Q) Can you recommend any natural treatments for acne? I’ve suffered with
the condition since my early teens (I’m now 27) and, while it has improved, I still get frequent breakouts. I’ve tried a number of over-the-counter and prescription medications, but I’ve yet to go down the alternative route. What do you suggest?—L.M., via e-mail
A) In the West, acne is estimated to affect up to 95 per cent of adolescents and around half of those over age 25 (Am J Clin Nutr, 2007; 86: 107–15). Why some people are plagued by pimples and others remain spot-free is not fully understood, but several factors are generally thought to be involved, including family history, hormonal changes and stress.
Conventional acne treatments include topical retinoids, benzoyl peroxide, azelaic acid, and topical and oral antibiotics. However, many of these are linked with nasty side-effects—from skin peeling and burning (Clin Ther, 2007; 29: 1086–97) to liver disease (BMJ, 1996; 312: 138) and depression (Expert Opin Drug Saf, 2004; 3: 119–29).
Fortunately, alternative medicine has plenty to offer. For the best results, an integrated therapeutic approach is usually recommended.
- Diet. Although the accepted wisdom is that diet has nothing to do with acne, a recent placebo-controlled study found that a low-glycaemic diet—one that is low in refined carbohydrates—can significantly improve symptoms (Am J Clin Nutr, 2007; 86: 107–15). Other studies have reported an increased risk of acne among adolescent girls who drink milk—whether full-fat,
low-fat or skimmed (J Am Acad Dermatol, 2005; 52: 207–14; Dermatol Online J, 2006; 12: 1). It may be worth consulting a qualified nutritionist to determine whether certain foods in your diet might be causing or aggravating your acne.
- Supplements. Several studies suggest that oral zinc supplementation can improve acne (Acta Derm Venereol, 1980; 60: 337–40; Acta Derm Venereol, 1989; 69: 541–3). However, the high doses required have the potential
to cause toxicity (J Pediatr Hematol Oncol, 2002; 24: 582–4), so take zinc only under strict medical supervision. Other supplements that may help are folic acid, selenium, chromium and omega-3 fatty acids (Med Hypotheses, 2007; 69: 1080–4).
- Tea tree oil. Derived from the Australian tree Melaleuca alternifolia, tea tree oil has long been regarded as a useful topical antiseptic as it contains a variety of natural antimicrobial agents. When its effectiveness against acne was tested, it proved to be just as effective as benzoyl peroxide (5 per cent tea tree oil gel vs 5 per cent benzoyl peroxide lotion), but with fewer side-effects (Med J Aust, 1990; 153: 455–8). More recently, a trial of 60 mild-to-moderate acne sufferers showed that tea tree oil gel was significantly more effective than placebo at reducing the severity of acne lesions (Indian J Dermatol Venereol Leprol, 2007; 73: 22–5).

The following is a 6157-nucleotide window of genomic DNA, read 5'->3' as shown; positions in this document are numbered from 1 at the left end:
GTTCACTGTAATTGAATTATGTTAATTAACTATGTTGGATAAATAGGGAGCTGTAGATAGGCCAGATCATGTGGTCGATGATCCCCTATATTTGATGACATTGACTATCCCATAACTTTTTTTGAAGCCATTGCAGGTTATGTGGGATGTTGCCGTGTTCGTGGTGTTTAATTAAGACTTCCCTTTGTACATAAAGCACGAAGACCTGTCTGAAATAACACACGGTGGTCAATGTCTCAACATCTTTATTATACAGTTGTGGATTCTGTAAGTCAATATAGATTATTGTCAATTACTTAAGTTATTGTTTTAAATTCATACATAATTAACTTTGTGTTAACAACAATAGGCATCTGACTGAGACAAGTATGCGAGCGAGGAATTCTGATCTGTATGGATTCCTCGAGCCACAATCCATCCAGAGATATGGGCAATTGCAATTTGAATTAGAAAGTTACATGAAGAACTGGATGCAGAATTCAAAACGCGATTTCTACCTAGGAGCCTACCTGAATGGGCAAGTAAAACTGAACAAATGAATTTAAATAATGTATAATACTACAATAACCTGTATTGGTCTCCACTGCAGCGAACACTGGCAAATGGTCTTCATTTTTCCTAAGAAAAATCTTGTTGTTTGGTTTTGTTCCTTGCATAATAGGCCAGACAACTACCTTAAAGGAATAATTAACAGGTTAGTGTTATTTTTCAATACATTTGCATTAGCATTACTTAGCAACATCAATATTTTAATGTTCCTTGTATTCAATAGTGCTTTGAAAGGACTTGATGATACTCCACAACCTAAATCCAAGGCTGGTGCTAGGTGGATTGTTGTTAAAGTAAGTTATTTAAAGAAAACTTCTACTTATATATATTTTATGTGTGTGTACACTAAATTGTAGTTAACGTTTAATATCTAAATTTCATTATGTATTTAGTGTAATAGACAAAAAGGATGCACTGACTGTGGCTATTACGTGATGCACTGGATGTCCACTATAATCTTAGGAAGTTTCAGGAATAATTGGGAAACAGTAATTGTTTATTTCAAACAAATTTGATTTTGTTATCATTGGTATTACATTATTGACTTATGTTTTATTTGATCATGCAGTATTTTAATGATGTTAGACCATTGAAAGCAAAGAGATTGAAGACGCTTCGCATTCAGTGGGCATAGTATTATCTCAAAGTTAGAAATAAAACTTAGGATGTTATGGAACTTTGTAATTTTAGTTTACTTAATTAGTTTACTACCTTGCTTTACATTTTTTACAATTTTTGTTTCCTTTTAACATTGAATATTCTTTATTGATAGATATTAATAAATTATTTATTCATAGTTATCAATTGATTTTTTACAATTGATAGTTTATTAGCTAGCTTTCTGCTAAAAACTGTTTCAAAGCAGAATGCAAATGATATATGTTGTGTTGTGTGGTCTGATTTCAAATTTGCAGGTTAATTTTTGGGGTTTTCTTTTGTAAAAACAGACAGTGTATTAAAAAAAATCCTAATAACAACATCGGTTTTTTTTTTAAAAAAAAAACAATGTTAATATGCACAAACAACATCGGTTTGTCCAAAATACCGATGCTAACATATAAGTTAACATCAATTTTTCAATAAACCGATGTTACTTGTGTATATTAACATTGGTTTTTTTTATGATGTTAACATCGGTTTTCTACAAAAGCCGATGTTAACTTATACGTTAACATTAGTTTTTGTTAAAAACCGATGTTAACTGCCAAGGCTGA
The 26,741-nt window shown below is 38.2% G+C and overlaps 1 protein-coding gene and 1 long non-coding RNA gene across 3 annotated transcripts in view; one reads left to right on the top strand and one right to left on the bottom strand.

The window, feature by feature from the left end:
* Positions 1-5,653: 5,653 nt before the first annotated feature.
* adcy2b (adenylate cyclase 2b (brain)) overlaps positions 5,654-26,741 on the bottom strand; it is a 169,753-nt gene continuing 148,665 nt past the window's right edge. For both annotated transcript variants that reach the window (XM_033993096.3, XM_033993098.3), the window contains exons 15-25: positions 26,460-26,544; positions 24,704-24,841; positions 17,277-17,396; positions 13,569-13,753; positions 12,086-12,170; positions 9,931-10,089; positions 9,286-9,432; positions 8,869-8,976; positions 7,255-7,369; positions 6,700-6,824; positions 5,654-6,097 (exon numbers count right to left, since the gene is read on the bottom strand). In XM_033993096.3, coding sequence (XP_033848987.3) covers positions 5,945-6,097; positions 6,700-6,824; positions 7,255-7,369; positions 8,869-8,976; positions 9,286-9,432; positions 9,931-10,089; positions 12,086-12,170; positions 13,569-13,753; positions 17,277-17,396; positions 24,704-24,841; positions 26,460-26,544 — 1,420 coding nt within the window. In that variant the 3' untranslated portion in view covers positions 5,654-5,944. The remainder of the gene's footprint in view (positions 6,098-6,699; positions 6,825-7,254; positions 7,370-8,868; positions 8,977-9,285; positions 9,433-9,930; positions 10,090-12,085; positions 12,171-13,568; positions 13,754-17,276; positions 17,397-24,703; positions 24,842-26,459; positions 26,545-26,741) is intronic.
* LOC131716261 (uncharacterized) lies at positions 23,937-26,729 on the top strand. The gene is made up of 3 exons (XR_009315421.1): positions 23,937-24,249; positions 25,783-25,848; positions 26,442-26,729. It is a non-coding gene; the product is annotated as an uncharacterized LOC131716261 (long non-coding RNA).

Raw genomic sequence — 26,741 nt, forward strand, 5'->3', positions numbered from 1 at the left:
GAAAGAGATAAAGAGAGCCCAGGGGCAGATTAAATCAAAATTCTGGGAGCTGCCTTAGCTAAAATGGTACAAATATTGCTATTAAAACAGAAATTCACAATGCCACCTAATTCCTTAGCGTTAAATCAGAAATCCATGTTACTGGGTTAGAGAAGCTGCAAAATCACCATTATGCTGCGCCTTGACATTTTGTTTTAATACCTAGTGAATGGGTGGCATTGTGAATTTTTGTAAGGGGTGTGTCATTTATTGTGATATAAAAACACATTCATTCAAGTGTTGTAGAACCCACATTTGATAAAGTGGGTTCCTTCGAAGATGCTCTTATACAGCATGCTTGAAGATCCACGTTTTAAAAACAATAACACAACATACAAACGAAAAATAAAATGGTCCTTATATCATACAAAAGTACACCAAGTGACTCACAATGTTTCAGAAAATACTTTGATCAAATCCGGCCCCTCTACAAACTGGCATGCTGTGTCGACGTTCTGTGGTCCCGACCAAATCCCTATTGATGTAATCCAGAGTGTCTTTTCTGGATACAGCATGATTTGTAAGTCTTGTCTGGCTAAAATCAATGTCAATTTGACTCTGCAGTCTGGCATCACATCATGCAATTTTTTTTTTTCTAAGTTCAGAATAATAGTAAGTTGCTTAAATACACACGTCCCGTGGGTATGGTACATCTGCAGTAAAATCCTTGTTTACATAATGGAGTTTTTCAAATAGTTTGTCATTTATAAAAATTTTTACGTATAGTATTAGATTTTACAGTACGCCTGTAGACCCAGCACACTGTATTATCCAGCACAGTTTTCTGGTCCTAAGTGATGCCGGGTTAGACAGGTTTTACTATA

- Ayurvedic medicine. The Ayurvedic remedy Sunder Vati was effective against acne when given orally for six weeks (J Ethnopharmacol, 1995; 49: 127–32). In another study, using both topical and oral Ayurvedic herbal extracts containing Aloe barbadensis, Azardirachta indica, Curcuma longa, Hemidesmus indicus, Terminalia chebula and Withania somnifera was more effective than oral preparations alone (J Ethnopharmacol, 2001; 78: 99–102). The Ayurvedic herb guggul (Commiphora mukul) has also shown promise in treating acne, especially in those with oily faces (J Dermatol, 1994; 21: 729–31).
- Nicotinamide. This form of vitamin B3 has anti-inflammatory actions which may benefit people with inflammatory skin conditions such as acne. In one study, topically applied 4-per-cent nicotinamide gel
was more effective than the topical antibiotic clindamycin—and it comes without the risk of encouraging bacterial resistance (Int J Dermatol, 1995; 34: 434–7). Nicotinamide is available over the counter as Freederm gel.
- Acupuncture. Various forms of acupuncture have
been found to help acne (Dermatol Ther, 2003; 16: 87–92). In one study, earlobe-bleeding combined with body acupuncture was effective in 96 per cent of cases (J Tradit Chin Med, 2008; 28: 18–20).
- Biofeedback and cognitive imagery. These two techniques, used to combat stress, were tested on 30 patients with acne. Compared with a placebo or no treatment, those receiving biofeedback and cognitive imagery therapy reported significant reductions in acne lesions after 12 sessions. Those who continued to practise at home after the trial ended maintained their improvement, while any benefits were lost in those who stopped the practice (J Psychosom Res, 1983; 27: 185–91).
- Photodynamic therapy (PDT). Initially used to treat skin cancer, PDT—which uses laser or light energy—is also promising as an acne treatment (Semin Cutan Med Surg, 2008; 27: 52–62).
Why women get acne
According to WDDTY columnist Dr Harald Gaier, the most common reason for women to develop acne is the presence of ovarian cysts. Enlarged cystic ovaries can occur without the more typical symptoms of hirsutism (abnormal hairiness), infertility and scant periods: they can be found in women who have conceived and are not hairy, in infertile women with regular periods and in those with ovaries that are small or normal-sized.
In the absence of other suspicious symptoms, acne associated with ovarian cysts can be diagnosed by ultrasound and blood tests. The herb Vitex agnus castus may be useful for treating this type of acne.